More than four in five consumers polled in a sustainability survey say that they are willing to start or are already taking action in response to climate change, according to international consultancy, Boston Consulting Group (BCG).
In a report titled “Are Consumers in the Gulf States Ready to Go Green?”, which is based on a study of consumers in the six-member states of the GCC, BCG says that there is surprisingly high awareness of the growing threats that global warming poses to respondents and their families and to future generations.
To gauge the level of awareness of climate change across the GCC and whether consumers’ concern is translating into changing behaviour, BCG’s Center for Customer Insight surveyed 6,000 adults of various income levels, ages, and nationalities in the region’s six nations in July 2020.
Seventy-one percent of respondents—ranging from 52% in Kuwait to 81% in the UAE—said they know what climate change is and are aware of its negative impact on the environment.
However, a significant portion of the region’s population remains poorly informed—or even misinformed. In fact, 28% of respondents said they believe climate change will have a positive impact on the planet. Still, 44% believe the warming climate is already adversely affecting their personal lives, and 63% think the impact will be felt by future generations.
The research also found that a large share of consumers are considering altering aspects of their everyday lives in light of environmental considerations: 56% of respondents said they feel strongly about the need to adopt a sustainable lifestyle.
The challenge for the region’s governments, business community, and civil society is to translate climate concern into action. Bahrain, Kuwait, Oman, Qatar, Saudi Arabia, and the UAE recycle, reuse, or recover only around 10% of the plastic and metal waste that they produce, less than the global average of 32%.
Barriers to going green
Consumers say that a number of barriers make eco-friendly or sustainable practices challenging to implement—and they are looking to government to remove them. Thus, there is good reason to believe that more people would embrace sustainable lifestyles if the public and private sectors made them more accessible through financial incentives, public-awareness initiatives, investments in green infrastructure, and a wider choice of affordable eco-friendly goods and services.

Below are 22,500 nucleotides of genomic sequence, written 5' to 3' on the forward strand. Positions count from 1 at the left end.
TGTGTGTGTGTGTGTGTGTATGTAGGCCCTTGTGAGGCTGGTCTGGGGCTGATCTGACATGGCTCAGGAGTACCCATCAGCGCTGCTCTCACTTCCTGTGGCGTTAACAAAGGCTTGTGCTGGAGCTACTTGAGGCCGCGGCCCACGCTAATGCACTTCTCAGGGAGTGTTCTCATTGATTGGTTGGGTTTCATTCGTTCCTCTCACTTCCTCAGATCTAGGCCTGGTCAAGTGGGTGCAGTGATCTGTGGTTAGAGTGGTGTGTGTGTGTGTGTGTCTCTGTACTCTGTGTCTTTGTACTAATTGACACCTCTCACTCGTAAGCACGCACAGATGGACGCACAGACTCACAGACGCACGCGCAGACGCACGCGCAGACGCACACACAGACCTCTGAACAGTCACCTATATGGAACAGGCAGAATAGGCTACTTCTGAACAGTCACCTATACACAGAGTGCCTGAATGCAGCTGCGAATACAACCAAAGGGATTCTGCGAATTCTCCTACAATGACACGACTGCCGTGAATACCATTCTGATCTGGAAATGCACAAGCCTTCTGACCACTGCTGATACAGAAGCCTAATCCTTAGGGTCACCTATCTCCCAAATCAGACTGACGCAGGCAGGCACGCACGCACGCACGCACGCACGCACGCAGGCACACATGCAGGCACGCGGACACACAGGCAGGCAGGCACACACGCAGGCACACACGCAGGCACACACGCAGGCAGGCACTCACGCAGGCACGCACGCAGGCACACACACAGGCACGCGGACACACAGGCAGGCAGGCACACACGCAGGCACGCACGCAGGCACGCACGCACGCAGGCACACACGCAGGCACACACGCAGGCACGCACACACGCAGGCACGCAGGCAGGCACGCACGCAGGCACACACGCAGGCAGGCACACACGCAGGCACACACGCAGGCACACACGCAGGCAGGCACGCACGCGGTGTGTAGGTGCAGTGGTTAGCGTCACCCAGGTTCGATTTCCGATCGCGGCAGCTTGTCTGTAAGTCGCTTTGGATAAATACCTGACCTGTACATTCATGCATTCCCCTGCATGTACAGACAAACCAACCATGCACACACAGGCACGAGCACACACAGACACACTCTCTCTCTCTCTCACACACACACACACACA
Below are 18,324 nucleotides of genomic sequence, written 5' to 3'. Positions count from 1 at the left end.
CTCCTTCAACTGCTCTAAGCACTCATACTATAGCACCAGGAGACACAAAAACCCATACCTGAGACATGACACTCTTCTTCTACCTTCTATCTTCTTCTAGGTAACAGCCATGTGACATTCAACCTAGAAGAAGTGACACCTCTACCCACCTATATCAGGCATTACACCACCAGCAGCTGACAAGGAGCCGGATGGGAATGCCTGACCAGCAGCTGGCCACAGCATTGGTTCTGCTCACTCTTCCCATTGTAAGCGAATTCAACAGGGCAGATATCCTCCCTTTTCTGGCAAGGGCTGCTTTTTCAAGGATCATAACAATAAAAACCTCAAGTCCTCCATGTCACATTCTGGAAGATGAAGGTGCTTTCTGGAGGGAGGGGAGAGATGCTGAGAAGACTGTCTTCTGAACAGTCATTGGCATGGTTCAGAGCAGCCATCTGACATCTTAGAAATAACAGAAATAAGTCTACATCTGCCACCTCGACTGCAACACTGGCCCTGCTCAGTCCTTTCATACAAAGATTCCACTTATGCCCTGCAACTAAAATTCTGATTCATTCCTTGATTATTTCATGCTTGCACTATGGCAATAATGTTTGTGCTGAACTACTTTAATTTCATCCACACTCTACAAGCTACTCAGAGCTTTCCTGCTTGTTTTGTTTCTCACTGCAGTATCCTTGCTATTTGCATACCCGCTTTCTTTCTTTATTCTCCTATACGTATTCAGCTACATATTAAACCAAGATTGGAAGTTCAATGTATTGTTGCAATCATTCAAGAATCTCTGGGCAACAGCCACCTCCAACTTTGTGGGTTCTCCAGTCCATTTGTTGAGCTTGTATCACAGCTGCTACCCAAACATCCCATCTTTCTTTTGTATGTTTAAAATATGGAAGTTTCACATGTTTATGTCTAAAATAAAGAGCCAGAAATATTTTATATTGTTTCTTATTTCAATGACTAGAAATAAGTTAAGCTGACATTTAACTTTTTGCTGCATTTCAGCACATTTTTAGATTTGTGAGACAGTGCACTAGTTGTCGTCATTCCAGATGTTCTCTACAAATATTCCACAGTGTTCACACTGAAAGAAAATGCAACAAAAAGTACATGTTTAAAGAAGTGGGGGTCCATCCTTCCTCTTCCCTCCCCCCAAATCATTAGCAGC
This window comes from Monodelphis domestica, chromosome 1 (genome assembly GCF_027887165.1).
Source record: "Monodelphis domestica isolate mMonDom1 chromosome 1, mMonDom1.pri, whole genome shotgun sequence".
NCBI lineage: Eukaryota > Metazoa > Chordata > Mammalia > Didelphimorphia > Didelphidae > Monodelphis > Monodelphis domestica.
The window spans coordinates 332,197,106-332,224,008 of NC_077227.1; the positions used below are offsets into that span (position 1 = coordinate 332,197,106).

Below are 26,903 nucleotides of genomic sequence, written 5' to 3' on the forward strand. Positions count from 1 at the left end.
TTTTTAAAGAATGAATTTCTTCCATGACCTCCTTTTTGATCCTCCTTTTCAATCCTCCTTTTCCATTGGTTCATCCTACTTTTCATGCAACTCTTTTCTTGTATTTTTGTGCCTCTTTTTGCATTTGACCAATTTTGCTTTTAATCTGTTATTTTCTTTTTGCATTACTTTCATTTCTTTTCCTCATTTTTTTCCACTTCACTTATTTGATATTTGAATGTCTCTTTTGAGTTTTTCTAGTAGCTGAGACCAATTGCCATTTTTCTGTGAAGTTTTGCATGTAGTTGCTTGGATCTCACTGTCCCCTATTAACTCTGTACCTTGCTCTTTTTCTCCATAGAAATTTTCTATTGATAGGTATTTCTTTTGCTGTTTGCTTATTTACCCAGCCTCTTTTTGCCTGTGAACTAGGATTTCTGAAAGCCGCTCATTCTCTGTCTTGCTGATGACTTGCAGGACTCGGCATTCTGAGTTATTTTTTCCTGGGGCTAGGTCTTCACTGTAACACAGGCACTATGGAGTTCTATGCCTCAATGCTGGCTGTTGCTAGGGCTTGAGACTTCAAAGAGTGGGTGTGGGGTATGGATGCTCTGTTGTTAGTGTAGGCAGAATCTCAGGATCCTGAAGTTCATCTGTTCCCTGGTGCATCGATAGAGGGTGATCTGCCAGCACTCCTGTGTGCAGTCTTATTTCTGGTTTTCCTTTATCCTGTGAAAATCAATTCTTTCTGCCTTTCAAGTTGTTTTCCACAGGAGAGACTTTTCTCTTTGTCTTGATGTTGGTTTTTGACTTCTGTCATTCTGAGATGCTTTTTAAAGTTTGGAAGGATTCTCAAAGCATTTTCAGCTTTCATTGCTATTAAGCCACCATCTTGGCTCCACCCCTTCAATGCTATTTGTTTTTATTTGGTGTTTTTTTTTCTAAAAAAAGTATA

The study found that a majority of GCC consumers follow eco-friendly practices when the means of doing so are readily available or when they believe that it may save them money. When eco-friendly options are more expensive or less accessible, however, adoption rates are much lower.
The vast majority (70%) believe that the primary responsibility for climate change lies with government.
Consumers want more information about recycling, renewable energy, how to live sustainably, and how to reduce energy consumption. They want to know more about energy-efficient homes and electric cars. They expect government to invest more in sustainable infrastructure, particularly recycling facilities, renewable energy, public transportation, and eco-tourism. There is also significant support for stronger government action in the form of financial incentives for green initiatives and prohibitions on the sale of high-carbon-footprint products and services.
Some steps taken
A number of actions taken by the GCC nations in recent years have improved awareness of climate change and made environmental sustainability a higher priority. All six member states are signatories to the UN’s Sustainable Development Goals, and several are making progress in providing affordable clean energy and implementing energy-efficiency targets. Sustainability initiatives include development of renewable power and recycling plants, reduction of construction and demolition waste in landfills, and regulations and incentives to connect rooftop solar panels to power grids.